Types of Sexual Exploitation and Abuse
As the examples illustrate, Sexual Abuse and Exploitation comes in a wide range of different forms and have different causes. Many of the cases reported by the media are only the highpoints of a much wider set of phenomena, often much more subtle in nature, yet equally evolving exploitation and abuse. Unlike violent assault, transactional sex may not always be defined as criminal. Yet the differences in power between a UN peacekeeper makes sexual engagements inherently exploitative. Instances of Sexual Exploitation and Abuse may be planned or opportunistic, forced or transactional with some level of negotiation, individual or part of a network of abuse. The perpetrator may commit forced rape or abuse of power, or they may be taking advantage of a coercive environment. UN peacekeepers engaging in sexual relations with members of a population who depend on them for aid can easily cross the line into abuse of power, occasionally taking the more severe form of offering food in exchange of sexual favors. Furthermore, as in the case of South Sudan, it may be argued that a conflict zone is inherently a coercive environment, making any sexual engagement between a peacekeeper and local exploitative. Sexual Exploitation and Abuse encompass a wide range of behaviors, which UN preventative measures have failed to eliminate.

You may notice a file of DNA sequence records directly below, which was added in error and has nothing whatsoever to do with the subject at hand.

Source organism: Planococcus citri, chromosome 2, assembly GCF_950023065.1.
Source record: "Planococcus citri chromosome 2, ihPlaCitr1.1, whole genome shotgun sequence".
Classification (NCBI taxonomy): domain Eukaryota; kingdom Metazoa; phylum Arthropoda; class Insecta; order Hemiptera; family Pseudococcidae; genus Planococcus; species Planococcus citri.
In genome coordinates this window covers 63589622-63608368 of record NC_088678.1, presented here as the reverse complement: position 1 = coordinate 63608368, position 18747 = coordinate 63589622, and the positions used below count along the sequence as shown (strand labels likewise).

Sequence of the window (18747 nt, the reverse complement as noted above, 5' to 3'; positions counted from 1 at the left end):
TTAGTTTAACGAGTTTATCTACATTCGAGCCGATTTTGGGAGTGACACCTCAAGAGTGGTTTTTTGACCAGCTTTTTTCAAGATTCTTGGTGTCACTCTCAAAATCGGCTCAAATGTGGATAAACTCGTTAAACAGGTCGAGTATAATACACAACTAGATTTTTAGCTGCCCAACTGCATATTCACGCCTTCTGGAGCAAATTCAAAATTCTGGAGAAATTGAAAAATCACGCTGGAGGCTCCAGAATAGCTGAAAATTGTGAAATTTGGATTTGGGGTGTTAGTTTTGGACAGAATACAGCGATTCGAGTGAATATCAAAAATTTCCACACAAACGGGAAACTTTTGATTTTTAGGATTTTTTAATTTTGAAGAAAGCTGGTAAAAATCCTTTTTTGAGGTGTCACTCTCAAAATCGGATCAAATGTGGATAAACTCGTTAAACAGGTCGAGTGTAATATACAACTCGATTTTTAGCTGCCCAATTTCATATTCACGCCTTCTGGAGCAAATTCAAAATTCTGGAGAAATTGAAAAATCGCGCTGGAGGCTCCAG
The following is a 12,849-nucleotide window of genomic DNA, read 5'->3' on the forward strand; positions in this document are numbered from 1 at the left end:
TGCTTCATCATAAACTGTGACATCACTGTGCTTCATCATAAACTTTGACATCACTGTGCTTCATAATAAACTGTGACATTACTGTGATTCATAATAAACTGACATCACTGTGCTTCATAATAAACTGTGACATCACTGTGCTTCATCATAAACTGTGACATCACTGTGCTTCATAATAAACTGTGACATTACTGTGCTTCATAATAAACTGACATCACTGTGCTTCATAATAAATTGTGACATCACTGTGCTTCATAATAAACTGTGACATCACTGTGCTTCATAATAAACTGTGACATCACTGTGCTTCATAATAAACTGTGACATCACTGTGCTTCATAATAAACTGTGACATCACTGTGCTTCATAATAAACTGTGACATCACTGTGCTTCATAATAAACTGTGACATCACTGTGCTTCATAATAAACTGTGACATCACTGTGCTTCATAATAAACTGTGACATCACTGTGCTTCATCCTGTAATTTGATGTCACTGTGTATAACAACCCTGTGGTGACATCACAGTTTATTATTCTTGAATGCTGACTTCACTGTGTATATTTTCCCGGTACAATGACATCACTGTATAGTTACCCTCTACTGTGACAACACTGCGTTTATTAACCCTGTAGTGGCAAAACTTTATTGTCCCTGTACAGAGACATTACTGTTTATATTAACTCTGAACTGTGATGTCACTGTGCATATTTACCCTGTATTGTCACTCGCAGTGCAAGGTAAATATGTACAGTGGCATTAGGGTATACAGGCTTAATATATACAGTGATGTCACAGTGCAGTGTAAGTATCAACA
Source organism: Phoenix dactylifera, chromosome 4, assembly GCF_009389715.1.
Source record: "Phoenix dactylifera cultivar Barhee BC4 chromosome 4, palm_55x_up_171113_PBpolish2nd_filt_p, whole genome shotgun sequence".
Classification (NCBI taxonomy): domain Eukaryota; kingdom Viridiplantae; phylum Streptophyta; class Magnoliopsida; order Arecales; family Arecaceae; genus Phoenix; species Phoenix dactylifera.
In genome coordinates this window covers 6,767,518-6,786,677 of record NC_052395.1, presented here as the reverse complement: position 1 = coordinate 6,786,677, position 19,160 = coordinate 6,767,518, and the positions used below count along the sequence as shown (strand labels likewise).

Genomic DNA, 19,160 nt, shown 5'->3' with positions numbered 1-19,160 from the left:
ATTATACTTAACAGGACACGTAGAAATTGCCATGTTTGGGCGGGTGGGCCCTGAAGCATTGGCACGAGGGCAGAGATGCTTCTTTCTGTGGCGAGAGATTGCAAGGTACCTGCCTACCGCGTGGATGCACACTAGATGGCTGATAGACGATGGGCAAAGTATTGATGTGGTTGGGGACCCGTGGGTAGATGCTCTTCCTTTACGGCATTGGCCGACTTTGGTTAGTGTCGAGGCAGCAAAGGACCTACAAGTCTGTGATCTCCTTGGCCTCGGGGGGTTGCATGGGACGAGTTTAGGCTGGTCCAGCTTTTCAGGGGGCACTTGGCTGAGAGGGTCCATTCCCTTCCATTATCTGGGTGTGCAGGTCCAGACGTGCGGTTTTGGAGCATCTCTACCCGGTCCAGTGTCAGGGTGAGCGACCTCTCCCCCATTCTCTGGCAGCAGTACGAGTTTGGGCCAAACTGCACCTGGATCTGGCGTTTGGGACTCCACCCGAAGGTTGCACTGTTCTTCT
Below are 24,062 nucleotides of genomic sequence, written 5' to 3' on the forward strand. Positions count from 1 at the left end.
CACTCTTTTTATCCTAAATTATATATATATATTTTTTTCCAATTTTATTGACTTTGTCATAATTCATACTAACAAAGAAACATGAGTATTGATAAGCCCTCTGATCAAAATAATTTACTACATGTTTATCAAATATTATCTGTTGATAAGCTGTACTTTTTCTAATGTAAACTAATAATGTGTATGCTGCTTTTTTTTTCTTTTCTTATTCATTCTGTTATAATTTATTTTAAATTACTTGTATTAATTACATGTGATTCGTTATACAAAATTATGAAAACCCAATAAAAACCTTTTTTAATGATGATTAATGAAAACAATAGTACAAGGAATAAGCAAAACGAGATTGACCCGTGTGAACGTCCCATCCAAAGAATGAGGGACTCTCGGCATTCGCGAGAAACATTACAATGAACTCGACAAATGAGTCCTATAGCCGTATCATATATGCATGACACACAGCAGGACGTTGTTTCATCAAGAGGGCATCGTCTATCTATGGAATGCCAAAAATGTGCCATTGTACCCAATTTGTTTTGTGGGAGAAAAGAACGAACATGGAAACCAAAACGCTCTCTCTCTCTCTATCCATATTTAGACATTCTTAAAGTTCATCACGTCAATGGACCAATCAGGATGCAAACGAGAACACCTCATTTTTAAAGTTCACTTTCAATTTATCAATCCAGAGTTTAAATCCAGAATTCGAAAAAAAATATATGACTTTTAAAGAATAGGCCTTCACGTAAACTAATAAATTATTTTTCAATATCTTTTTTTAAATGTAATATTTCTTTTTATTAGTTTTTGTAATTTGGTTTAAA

UN Policies Addressing Sexual Exploitation and Abuse
A 2010 review by the Inter-Agency Standing Committee found a staggering gap between policy-making at international level and mission-level implementation, and staff had little understanding of the policies, which had not been communicated in the field. UN investigations into Sexual Exploitation and Abuse face a lack of sufficient evidence and underreporting of Sexual Exploitation and Abuse due to factors such as the victims’ fear of retribution from the perpetrators, the difficulty of carrying out investigations in existing crisis situations, and the departure of alleged perpetrators. Both troop contributing countries and UN officials displayed reluctance to hold perpetrators accountable.
In 2015, a scandal broke of the UN suppressing the release of a report of child Sexual Exploitation and Abuse in the Central African Republic, in which the UN was accused of holding image control in higher regard than the protection of civilians. The UN has devoted significant resources toward fighting Sexual Exploitation and Abuse, but regrettably the creation and implementation of UN policies on this issue have proved to be largely reactive, with international media and public outcries being the driving force. The question then arises – do the policies adopted appeal to an international audience or to the actual needs of the local communities? Furthermore, policies often places responsibility of the abuses solely on the individual perpetrator, focusing on trainings, standards of recruitment and codes of conduct, rather than fully addressing the contexts of the exploitations. The UN has still to address Sexual Exploitation and Abuse with proactive methods that sufficiently account for the various forms, environments, contexts and motivations surrounding the exploitations, and the challenges of investigating and underreporting, and the subtleties and power dynamics involved.